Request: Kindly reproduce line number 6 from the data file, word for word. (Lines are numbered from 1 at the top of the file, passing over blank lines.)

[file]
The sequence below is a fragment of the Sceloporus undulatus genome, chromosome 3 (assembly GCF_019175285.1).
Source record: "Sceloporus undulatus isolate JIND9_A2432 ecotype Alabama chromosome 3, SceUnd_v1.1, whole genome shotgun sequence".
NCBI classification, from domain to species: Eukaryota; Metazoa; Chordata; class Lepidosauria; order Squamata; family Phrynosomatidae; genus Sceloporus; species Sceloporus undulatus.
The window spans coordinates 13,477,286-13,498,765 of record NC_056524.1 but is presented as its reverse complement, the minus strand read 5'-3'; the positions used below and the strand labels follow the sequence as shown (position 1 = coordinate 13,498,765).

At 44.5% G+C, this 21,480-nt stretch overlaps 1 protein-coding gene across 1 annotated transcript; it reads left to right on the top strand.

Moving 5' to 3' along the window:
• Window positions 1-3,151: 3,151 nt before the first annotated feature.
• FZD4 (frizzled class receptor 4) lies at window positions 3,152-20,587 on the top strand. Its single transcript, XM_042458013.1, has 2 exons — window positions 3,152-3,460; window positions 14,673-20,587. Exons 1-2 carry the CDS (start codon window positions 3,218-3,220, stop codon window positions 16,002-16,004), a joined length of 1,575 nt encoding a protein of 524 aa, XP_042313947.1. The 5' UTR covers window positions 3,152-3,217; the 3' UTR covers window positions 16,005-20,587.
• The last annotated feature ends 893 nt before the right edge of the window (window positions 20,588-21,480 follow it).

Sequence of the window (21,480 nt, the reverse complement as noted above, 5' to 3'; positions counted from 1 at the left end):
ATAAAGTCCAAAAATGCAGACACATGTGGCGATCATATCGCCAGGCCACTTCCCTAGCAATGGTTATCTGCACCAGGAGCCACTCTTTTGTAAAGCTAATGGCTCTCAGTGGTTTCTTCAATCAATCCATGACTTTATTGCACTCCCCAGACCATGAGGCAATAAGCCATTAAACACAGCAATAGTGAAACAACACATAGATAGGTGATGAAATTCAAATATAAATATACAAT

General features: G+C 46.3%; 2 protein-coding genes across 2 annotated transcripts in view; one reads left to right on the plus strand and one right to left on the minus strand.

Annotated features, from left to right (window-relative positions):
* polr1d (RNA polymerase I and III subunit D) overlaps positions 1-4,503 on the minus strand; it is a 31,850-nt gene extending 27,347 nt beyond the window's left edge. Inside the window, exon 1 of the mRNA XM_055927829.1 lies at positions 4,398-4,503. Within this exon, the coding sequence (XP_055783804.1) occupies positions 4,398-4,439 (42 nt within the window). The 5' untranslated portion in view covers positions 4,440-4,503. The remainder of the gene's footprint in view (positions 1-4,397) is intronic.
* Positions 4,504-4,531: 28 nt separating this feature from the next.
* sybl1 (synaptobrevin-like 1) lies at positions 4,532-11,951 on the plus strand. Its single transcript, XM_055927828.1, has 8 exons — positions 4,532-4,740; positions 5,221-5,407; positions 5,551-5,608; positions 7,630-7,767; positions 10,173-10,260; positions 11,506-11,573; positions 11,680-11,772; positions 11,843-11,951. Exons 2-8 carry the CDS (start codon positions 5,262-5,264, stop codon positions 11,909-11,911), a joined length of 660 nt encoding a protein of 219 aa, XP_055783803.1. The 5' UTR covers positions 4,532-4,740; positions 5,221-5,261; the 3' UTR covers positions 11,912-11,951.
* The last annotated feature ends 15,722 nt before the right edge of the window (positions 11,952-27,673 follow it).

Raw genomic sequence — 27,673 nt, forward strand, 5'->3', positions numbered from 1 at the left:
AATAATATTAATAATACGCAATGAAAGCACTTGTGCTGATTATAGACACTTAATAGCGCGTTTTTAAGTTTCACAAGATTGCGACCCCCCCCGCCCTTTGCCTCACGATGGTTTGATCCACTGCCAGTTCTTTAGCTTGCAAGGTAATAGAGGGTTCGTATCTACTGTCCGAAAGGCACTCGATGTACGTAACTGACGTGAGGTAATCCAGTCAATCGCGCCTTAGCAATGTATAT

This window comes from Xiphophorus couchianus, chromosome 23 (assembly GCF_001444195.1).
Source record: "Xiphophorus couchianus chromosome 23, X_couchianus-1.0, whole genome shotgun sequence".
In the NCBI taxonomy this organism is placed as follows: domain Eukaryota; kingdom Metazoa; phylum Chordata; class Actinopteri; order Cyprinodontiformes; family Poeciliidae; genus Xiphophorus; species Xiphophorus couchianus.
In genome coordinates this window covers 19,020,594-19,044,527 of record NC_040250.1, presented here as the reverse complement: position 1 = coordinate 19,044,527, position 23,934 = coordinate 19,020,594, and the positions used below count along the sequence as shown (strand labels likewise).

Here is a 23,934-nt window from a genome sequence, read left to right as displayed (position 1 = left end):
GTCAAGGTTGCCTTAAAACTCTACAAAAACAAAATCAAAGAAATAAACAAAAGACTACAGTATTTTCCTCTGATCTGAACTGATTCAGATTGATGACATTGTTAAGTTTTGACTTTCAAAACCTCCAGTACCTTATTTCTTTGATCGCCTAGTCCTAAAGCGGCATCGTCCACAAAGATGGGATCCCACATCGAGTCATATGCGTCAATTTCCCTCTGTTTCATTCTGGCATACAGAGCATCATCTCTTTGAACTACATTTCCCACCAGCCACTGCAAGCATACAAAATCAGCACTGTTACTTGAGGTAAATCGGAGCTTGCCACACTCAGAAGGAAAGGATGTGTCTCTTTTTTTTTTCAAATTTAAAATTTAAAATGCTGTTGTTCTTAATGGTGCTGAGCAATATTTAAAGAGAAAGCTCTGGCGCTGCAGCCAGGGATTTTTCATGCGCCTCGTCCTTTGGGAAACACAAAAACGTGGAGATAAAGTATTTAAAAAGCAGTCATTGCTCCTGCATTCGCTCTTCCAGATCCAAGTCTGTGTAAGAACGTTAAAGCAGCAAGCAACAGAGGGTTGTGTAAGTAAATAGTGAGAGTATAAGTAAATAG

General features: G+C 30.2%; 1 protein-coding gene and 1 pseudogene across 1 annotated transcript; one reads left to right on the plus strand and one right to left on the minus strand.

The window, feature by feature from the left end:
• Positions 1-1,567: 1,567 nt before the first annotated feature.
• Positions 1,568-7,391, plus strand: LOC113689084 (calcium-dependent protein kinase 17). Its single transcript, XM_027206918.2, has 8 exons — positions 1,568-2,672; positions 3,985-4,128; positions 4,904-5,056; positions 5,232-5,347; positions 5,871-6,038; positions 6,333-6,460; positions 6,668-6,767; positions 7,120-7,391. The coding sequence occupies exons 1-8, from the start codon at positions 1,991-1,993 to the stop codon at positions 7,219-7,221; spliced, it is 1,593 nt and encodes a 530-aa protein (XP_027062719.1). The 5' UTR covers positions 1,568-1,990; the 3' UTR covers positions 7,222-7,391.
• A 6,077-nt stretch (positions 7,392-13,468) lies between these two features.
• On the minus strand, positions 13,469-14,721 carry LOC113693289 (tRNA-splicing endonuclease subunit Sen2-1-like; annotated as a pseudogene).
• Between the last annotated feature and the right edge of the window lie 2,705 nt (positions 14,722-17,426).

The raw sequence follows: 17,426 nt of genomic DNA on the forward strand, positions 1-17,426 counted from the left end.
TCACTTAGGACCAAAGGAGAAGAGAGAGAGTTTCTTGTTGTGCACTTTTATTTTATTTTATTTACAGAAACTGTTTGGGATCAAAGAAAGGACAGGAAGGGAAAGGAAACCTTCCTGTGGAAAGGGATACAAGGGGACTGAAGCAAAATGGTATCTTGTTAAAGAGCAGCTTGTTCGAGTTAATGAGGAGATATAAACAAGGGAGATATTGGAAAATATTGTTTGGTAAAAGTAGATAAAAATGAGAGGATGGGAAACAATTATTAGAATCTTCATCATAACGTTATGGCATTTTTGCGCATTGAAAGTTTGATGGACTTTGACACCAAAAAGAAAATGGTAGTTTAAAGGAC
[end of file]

Moving 5' to 3' along the window: